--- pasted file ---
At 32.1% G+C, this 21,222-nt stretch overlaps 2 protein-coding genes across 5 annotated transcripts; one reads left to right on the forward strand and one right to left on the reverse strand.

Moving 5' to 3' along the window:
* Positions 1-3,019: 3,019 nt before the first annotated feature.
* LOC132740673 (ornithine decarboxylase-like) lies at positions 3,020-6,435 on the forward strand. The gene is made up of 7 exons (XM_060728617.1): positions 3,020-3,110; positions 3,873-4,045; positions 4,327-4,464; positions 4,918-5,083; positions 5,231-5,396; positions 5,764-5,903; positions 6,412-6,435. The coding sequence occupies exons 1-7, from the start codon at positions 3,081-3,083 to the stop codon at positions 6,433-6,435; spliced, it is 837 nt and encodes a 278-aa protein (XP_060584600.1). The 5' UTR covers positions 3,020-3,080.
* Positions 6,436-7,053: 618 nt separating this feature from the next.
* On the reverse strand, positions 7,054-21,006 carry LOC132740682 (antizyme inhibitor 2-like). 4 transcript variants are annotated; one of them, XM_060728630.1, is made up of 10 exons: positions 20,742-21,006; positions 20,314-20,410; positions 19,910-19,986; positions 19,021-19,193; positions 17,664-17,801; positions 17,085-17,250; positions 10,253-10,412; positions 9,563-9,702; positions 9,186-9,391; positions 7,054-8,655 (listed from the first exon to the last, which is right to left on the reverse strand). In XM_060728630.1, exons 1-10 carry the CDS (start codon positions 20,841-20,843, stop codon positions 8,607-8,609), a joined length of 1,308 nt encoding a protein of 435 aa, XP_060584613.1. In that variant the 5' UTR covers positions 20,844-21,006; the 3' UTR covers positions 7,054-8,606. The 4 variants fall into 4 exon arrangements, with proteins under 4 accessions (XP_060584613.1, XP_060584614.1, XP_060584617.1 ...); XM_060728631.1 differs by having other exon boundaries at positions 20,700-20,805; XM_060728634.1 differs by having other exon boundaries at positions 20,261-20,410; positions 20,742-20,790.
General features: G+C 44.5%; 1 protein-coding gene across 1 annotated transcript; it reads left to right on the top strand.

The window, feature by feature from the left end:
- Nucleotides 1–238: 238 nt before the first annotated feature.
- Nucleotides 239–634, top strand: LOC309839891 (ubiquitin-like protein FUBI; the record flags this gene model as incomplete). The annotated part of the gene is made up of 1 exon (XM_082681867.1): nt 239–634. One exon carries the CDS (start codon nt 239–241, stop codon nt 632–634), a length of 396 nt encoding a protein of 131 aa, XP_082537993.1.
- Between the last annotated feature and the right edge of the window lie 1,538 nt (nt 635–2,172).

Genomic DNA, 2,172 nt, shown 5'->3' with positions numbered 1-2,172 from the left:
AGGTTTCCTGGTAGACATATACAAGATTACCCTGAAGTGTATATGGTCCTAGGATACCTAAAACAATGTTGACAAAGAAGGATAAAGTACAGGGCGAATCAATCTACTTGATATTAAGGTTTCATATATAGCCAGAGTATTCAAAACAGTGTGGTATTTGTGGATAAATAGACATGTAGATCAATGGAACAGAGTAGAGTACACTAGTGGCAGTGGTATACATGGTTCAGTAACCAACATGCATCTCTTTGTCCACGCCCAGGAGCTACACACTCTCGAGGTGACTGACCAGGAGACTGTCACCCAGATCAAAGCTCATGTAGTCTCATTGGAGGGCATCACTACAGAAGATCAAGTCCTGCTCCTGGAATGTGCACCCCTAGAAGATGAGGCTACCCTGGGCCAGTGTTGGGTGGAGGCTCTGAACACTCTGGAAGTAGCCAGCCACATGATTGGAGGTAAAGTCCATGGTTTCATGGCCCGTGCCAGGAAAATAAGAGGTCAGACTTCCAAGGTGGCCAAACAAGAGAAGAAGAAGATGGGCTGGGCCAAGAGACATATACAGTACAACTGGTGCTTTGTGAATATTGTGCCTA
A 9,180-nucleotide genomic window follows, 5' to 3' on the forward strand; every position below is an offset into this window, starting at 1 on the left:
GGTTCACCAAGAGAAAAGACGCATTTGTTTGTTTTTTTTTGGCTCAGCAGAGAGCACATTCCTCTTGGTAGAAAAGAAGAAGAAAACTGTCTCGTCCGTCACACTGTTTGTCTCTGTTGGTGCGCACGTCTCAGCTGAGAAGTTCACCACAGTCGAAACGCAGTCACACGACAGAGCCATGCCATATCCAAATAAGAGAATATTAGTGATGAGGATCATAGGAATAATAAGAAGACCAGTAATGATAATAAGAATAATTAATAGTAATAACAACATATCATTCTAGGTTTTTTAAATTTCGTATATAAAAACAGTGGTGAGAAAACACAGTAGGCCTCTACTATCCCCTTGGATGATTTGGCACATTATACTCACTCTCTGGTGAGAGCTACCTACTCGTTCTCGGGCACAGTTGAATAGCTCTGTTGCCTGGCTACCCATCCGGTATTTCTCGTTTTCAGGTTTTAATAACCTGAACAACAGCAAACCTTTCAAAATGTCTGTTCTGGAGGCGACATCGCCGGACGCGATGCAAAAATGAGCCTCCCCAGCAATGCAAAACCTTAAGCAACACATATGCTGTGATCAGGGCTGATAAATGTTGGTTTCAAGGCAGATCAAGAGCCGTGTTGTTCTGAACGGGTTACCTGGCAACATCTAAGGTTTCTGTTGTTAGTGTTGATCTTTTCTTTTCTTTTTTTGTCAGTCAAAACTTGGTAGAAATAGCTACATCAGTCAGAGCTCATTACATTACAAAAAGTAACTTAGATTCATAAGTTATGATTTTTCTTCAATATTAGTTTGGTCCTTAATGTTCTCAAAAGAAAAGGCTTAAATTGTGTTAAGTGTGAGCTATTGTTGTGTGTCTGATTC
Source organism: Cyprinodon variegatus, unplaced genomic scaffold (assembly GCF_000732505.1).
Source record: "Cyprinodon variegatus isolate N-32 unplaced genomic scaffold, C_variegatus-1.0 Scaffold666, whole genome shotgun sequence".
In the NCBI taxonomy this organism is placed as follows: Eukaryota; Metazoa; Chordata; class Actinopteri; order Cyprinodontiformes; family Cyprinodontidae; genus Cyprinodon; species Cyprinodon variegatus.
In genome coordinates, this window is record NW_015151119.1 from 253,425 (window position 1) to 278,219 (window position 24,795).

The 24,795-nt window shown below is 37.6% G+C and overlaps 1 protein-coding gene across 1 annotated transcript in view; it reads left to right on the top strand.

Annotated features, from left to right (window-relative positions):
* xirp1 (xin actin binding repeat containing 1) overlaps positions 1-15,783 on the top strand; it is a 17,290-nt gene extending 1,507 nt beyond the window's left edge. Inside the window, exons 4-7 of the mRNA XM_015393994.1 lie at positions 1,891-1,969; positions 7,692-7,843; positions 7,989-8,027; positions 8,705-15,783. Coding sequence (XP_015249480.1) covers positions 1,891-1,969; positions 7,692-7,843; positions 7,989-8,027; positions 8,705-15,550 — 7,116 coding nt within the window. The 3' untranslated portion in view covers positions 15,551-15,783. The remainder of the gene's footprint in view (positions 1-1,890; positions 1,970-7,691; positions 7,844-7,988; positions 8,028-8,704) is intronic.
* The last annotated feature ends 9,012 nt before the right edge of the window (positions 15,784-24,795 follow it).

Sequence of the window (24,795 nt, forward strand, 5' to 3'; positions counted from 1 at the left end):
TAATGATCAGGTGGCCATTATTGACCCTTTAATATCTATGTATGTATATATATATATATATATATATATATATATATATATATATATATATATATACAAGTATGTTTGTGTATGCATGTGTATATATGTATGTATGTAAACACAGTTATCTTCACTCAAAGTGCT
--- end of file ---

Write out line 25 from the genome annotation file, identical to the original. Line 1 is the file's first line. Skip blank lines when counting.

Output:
TAATGATCAGGTGGCCATTATTGACCCTTTAATATCTATGTATGTATATATATATATATATATATATATATATATATATATATATATATATATATACAAGTATGTTTGTGTATGCATGTGTATATATGTATGTATGTAAACACAGTTATCTTCACTCAAAGTGCT